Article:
Greece took steps to prepare for the theological dialogue. In 1975, on the 10th anniversary of the abrogation of the excommunication, the Ecumenical Patriarchate announced to Rome that, after an inter-Orthodox Consultation, one could think of preparing the theological dialogue in a practical way. In 1979 the Church of Greece subscribed to the constitution of the International Mixed Commission for Theological Dialogue between the Catholic Church and the Orthodox Churches as a group. It was an exceptional event, a first since the Council of Florence in 1439. The Church of Greece took part by raising a thorny question. From the very first session of Patmos-Rhodes in 1980 it insisted on the issue of what is called "uniatism", which has become a major point of discussion from 1990 till now. The Church of Greece did not send representatives to the plenary session at Balam in 1993 when the issue was discussed because it wanted to dissent from the orientation of the other Orthodox Churches. In fact, the Holy Synod of the Church of Greece rejected the Balamand document. In the latest session of the Mixed Commission which met in Baltimore in July 2000, the Greek representatives insisted on their position which is opposed to the existence of the Eastern Catholic Churches.

Extended Contacts

During the entire period there have been ongoing relations between Catholic dioceses and Greek jurisdictions, exchanges of visits and ecclesial congresses and study sessions in which Orthodox specialists took part. One is the colloquy organized by the Catholic University of Milan in 1998 on "The Ministry of the Pope in an Ecumenical Context" and the Roman session organized in 1997 by the Centre ProUnione on the theme "The Petrine Ministry and the Unity of the Church—Towards a Patient and Fraternal Dialogue". Both meetings were held as a follow up to the Encyclical Ut Unum Sint. Greek theologians participated in both meetings. One should also mention the Congress on the relics of St Luke at Padua in 2000 as well as the translation of a relic of the author of the third Gospel from Padua to the Metropolitan of Thebes in Greece. During the 1970s a positive relationship was established between the Catholic Church in Sicily and the Church of Greece. The Bishops of the Church in Sicily led by Cardinal Carpino, Archbishop of Palermo, visited the Church of Greece in 1970. The Holy Synod of Greece returned the visit 11 to 14 October 1973. The high level delegation was received enthusiastically everywhere. It celebrated the liturgy in various places and in the Cathedral of the Eparchy of Plana degli Albanesi.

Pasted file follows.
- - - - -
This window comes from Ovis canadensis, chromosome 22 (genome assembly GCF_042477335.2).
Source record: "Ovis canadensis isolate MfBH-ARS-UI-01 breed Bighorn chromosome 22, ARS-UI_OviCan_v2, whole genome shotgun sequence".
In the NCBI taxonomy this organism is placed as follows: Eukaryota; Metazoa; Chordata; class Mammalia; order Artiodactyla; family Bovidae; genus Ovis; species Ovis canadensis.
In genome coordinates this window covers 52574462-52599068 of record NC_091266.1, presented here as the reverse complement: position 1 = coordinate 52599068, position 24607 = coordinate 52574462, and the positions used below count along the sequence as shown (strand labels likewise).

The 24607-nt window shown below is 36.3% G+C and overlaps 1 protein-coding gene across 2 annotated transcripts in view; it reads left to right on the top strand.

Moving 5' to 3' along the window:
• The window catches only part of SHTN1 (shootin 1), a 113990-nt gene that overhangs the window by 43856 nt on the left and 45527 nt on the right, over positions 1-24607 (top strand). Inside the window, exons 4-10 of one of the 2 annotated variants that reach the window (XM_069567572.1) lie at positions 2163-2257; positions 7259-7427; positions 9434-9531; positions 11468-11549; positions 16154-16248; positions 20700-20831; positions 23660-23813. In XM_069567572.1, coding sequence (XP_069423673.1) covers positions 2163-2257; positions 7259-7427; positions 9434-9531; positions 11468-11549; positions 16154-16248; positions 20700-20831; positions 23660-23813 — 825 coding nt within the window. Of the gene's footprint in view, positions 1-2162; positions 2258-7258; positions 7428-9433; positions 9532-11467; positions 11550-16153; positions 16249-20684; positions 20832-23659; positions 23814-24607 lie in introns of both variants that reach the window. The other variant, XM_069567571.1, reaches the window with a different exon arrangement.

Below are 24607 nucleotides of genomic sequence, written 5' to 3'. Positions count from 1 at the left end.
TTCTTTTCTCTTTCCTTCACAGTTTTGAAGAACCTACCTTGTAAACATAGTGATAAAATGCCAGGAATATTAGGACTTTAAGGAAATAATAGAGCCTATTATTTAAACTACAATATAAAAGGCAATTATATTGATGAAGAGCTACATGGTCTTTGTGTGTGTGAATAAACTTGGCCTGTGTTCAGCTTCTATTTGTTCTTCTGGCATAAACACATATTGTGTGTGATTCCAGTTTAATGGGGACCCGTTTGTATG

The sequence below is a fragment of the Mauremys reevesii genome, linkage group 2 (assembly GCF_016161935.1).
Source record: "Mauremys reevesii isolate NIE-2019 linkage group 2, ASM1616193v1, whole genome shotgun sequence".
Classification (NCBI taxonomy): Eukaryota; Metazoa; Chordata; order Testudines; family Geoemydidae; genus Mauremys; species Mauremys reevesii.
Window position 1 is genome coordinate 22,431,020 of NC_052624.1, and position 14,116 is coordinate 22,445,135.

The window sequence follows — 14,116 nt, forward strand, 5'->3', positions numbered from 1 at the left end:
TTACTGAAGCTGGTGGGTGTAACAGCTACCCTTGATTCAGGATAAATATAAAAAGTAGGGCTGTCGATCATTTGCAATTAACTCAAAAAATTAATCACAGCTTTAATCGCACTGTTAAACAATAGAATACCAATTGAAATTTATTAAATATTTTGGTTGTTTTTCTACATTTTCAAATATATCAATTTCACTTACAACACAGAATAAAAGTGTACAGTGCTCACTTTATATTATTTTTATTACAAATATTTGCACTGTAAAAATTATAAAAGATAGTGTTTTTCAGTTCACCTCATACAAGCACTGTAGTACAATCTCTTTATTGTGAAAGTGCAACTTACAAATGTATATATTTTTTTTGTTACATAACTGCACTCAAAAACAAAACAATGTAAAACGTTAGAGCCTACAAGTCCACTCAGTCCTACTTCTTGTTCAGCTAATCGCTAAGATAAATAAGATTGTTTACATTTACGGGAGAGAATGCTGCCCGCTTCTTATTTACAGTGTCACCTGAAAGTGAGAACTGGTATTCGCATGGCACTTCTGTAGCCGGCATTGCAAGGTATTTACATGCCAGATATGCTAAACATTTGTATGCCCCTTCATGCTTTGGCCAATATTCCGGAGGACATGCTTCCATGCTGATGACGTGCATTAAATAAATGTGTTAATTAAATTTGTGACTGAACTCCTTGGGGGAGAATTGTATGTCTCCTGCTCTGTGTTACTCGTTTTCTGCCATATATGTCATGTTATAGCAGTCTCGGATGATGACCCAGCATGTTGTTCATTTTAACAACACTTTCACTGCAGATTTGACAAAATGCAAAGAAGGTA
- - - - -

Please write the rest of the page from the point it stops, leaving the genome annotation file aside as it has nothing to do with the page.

In 1978, Rome lived in a very brief period, four events of mourning and rejoicing: the death of Pope Paul VI, the election of John Paul I, his sudden death and the election of John Paul II. The Church of Greece sent representatives to Rome for all these events.

Here is the place to call attention to a special initiative in the field of common study. For about 12 years there has been an important cultural contact between the Department of Theology of the University of Aristotle of Thessalonica and the Institute of Spirituality of the Pontifical Athenaeum of the Friars Minor (The Antonianum) of Rome. Each department has held an annual convention on alternate years, either in Rome or in Greece, on themes of common ecclesial concern. In 1995, for example, the meeting was held at Alexandroupolis in Greece on the theme, "The Spiritual Alignments of Europe—The Contribution of Eastern and Western Christianity". Another was held in Assisi in 1997 on the theme "Holiness and the Life of the Spirit in the Eastern and Western Tradition". In the symposia, over and above a theological discussion, there is a place for an indispensable cultural and human friendship which promotes mutual understanding and dialogue. At the 1999 meeting which was held in Veria in Northern Greece, the then-President of the Pontifical Council for the Promotion of Christian Unity, Cardinal Cassidy, took part. On that occasion the Cardinal had a long and fraternal meeting with His Beatitude Archbishop Christodoulos, Archbishop of Athens and of all Greece.

In recent times the Church of Greece has sent many representatives to the Roman events to which she was invited. Her delegates were present at the special session of the Synod of Bishops for Europe, at the Interreligious Assembly organized in October 1999 by the Pontifical Council for Interreligious Dialogue, for the Ecumenical Celebration for the Opening of the Holy Door in St Paul's Basilica on 18 January 2000, for the Ecumenical Commemoration of the Witnesses to the Faith in the 20th century on 7 May 2000, for the ecumenical celebration of the Week of Prayer for Christian Unity at the beginning of the third millennium on 25 January 2001.

Pilgrimage Towards Full Unity

The pilgrimage of the Holy Father in the footsteps of St Paul, over and above the personal spiritual motives, is certainly a sign of the high consideration in which the Catholic Church holds the Orthodox Church of Greece and the spirit of brotherhood which is in the process of continuous growth. It is also a pilgrimage during which brothers on the way to full communion can meet in order that both together may do the will of God.  

Taken from:
L'Osservatore Romano
Weekly Edition in English
2 May 2001, page 9